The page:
Complement 1q-like-3 protein inhibits insulin secretion from pancreatic -cells via the cell adhesion G protein– coupled receptor BAI3

Academic Article

Abstract

  • © 2018 American Society for Biochemistry and Molecular Biology Inc. All Rights Reserved. Secreted proteins are important metabolic regulators in both healthy and disease states. Here, we sought to investigate the mechanism by which the secreted protein complement 1q-like-3 (C1ql3) regulates insulin secretion from pancreatic -cells, a key process affecting whole-body glucose metabolism. We found that C1ql3 predominantly inhibits exendin-4 – and cAMP-stimulated insulin secretion from mouse and human islets. However, to a lesser extent, C1ql3 also reduced insulin secretion in response to KCl, the potassium channel blocker tolbutamide, and high glucose. Strikingly, C1ql3 did not affect insulin secretion stimulated by fatty acids, amino acids, or mitochondrial metabolites, either at low or submaximal glucose concentrations. Additionally, C1ql3 inhibited glucose-stimulated cAMP levels, and insulin secretion stimulated by exchange protein directly activated by cAMP-2 and protein kinase A. These results suggest that C1ql3 inhibits insulin secretion primarily by regulating cAMP signaling. The cell adhesion G protein–coupled receptor, brain angiogenesis inhibitor-3 (BAI3), is a C1ql3 receptor and is expressed in -cells and in mouse and human islets, but its function in -cells remained unknown. We found that siRNA-mediated Bai3 knockdown in INS1(832/13) cells increased glucose-stimulated insulin secretion. Furthermore, incubating the soluble C1ql3-binding fragment of the BAI3 protein completely blocked the inhibitory effects of C1ql3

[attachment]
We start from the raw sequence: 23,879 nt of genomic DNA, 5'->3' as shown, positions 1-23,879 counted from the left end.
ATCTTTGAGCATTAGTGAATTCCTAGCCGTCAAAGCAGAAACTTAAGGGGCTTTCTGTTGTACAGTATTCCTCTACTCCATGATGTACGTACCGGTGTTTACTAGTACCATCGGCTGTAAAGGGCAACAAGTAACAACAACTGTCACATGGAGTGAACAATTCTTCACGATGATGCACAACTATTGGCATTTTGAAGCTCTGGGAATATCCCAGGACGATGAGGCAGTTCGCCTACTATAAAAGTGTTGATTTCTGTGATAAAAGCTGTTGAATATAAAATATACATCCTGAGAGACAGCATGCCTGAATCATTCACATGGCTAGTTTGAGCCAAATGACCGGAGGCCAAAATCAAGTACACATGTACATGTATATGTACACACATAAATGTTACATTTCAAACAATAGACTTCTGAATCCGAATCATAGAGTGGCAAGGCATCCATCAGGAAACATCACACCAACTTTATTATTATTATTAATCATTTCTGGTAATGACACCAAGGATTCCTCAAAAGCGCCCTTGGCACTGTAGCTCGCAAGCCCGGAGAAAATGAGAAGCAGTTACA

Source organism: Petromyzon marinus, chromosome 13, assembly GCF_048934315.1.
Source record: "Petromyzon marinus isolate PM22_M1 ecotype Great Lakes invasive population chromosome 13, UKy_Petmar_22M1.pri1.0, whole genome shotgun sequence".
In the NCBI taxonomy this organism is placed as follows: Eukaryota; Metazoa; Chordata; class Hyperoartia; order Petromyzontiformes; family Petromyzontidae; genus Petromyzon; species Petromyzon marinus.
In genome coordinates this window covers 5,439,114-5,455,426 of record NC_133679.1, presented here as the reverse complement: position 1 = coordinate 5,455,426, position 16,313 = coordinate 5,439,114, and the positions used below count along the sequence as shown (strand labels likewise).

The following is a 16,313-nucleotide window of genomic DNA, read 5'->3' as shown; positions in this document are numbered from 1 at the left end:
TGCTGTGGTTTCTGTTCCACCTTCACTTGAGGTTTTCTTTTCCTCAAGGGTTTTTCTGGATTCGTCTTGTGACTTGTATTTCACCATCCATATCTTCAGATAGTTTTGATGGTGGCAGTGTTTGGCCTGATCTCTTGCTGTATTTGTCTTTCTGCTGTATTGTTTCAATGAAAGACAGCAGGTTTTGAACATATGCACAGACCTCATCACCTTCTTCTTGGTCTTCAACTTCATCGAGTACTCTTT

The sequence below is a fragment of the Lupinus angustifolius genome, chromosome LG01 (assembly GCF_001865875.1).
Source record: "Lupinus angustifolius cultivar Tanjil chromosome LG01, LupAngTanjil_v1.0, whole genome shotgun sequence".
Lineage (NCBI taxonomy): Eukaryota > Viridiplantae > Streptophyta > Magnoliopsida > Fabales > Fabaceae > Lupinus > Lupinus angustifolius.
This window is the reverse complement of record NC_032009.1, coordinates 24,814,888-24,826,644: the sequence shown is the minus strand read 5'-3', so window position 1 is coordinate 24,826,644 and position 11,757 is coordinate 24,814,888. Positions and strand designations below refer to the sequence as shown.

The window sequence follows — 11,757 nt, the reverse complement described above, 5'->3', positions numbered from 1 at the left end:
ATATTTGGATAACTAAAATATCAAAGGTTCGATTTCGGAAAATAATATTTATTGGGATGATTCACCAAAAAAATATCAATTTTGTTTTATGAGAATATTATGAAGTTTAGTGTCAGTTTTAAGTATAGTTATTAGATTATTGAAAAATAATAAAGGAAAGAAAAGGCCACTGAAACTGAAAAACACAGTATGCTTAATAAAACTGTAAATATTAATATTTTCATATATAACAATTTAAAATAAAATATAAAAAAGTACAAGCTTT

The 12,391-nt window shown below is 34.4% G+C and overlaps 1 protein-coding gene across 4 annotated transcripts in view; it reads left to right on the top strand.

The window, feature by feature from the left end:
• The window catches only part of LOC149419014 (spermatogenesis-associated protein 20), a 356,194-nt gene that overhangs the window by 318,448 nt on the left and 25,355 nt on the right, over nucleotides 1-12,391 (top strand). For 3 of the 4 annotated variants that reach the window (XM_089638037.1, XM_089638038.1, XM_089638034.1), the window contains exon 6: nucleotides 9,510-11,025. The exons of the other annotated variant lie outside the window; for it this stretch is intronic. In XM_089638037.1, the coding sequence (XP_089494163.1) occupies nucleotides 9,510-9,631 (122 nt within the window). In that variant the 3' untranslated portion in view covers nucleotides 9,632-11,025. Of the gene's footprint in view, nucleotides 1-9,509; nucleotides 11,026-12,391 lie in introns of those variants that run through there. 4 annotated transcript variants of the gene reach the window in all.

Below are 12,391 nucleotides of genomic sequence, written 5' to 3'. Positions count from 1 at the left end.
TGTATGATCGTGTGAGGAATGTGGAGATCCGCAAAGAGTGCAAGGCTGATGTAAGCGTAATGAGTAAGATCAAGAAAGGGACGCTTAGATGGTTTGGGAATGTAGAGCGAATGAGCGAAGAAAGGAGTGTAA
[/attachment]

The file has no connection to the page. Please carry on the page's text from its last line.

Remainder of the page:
• Published In

    Digital Object Identifier (doi)

    Author List

  • Gupta R; Nguyen DC; Schaid MD; Lei X; Balamurugan AN; Wong GW; Kim JA; Koltes JE; Kimple ME; Bhatnagar S
  • Start Page

  • 18086
  • End Page

  • 18098
  • Volume

  • 293
  • Issue

  • 47